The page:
Chief of the South African Army, Lieutenant General Lindile Yam, has expressed dissatisfaction with the delays by Denel Land Systems in delivering Badger infantry fighting vehicles to the Army under Project Hoefyster.
At a media briefing in Pretoria last week, Yam said there were “extreme further delays” with the Hoefyster programme. “As Chief of the Army and the Command Council we are very unhappy with delays that have gone with Hoefyster.”
He said that after a seven and a half year delay, “there will be no delivery of the Badger – not in the near future.” Yam expects minimal delivery at some stage, with intention to complete phase one of the programme.
After several delays, the SA Army was due to receive the first of 244 Badger vehicles in 2022, not early 2019 as earlier expected. Badger delays have been caused by development issues with software, delays in manufacture of the fire support, missile and mortar variant engineering development models, technical challenges, and the dire financial situation of Denel.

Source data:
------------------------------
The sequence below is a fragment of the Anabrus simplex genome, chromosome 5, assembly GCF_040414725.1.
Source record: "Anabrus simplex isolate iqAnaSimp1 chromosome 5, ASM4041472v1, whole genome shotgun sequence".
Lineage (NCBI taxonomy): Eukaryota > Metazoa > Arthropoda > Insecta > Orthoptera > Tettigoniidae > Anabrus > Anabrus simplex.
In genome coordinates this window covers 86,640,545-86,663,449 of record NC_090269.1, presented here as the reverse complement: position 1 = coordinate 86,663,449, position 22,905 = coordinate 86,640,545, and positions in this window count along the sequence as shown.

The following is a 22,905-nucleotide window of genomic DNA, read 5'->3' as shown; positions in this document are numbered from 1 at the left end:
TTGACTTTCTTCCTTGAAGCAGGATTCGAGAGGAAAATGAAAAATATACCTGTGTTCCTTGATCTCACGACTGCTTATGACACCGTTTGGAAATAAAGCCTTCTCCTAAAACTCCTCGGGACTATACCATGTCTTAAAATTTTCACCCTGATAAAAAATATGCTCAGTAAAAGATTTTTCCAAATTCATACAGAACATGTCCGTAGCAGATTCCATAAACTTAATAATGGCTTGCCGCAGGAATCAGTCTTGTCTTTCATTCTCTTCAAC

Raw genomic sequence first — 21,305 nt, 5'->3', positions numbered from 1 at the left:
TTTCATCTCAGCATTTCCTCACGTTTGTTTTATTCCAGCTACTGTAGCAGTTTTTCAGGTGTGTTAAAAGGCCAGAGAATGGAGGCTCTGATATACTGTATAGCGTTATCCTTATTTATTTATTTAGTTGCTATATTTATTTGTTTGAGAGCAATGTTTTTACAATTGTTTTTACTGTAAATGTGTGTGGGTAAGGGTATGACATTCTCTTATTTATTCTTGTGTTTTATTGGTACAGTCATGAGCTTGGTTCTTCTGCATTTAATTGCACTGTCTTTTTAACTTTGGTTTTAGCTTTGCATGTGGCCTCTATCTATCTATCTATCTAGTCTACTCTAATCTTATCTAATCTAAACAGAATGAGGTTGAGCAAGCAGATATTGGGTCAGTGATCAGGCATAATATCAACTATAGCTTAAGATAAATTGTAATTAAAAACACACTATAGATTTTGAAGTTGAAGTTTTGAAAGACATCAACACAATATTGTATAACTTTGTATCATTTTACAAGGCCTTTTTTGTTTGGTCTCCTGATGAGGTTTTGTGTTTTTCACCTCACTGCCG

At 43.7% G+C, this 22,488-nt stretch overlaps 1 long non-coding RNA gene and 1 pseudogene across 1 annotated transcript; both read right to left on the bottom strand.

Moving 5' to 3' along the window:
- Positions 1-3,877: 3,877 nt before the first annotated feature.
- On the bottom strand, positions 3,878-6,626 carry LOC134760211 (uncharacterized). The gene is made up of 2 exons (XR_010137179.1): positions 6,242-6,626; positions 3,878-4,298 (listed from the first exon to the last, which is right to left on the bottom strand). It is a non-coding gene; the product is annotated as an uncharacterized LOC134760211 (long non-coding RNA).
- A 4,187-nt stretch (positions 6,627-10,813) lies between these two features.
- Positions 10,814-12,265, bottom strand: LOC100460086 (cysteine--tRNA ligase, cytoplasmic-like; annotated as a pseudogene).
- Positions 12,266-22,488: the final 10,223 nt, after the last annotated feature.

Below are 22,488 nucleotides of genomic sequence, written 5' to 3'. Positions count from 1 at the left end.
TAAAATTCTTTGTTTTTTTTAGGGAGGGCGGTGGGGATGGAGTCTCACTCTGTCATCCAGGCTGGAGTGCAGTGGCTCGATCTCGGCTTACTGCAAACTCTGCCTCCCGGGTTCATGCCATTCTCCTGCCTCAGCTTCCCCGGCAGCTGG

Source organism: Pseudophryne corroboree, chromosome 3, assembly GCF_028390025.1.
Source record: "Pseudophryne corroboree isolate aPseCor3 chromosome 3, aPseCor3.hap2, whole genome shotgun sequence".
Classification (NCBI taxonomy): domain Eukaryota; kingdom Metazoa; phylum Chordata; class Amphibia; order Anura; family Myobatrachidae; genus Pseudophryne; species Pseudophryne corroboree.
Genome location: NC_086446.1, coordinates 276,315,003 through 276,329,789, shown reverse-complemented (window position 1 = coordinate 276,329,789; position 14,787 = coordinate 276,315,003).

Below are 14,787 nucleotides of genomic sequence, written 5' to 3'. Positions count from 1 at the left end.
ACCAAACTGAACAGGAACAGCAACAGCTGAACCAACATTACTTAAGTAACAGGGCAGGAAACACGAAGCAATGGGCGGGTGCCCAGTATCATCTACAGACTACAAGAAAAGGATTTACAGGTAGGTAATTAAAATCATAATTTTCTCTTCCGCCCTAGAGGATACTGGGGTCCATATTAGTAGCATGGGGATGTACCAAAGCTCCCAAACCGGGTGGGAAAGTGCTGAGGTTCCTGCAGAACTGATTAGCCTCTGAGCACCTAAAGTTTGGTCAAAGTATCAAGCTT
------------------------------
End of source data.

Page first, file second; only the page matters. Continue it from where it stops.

“This one is completely unacceptable in the way it has happened. The landward [force] is completely irrelevant right now because of non-delivery of Hoefyster,” Yam said. “We don’t know what to say anymore…Delaying that is delaying South Africa’s constitutional mandate. It’s not something we should be discussing without consequences. It’s not justifiable by any means.”
Yam expressed concern that the Badger is now unaffordable due to the poor exchange rate making it increasingly expensive to produce the vehicle. However, the Army Command Council has decided to complete phase one of the Hoefyster programme, implying that the Army cannot start afresh and look for a new vehicle.
The Chief of the Army said he would like to support Denel as it will improve the military’s landward capability but also improve the knowledge economy and increase skills. However, Yam said that Denel’s problems meant other projects have been affected. “Some projects have been delivered on; some we have had to close down because money just got taken away by Treasury. It’s becoming chaos.”
Yam noted that the Army is proceeding with Project Palama, which is looking at a replacement for its SAMIL logistics vehicles. In December 2018 Armscor issued a request for information (RFI) for the vehicle replacement project, and by mid-2019 was evaluating responses.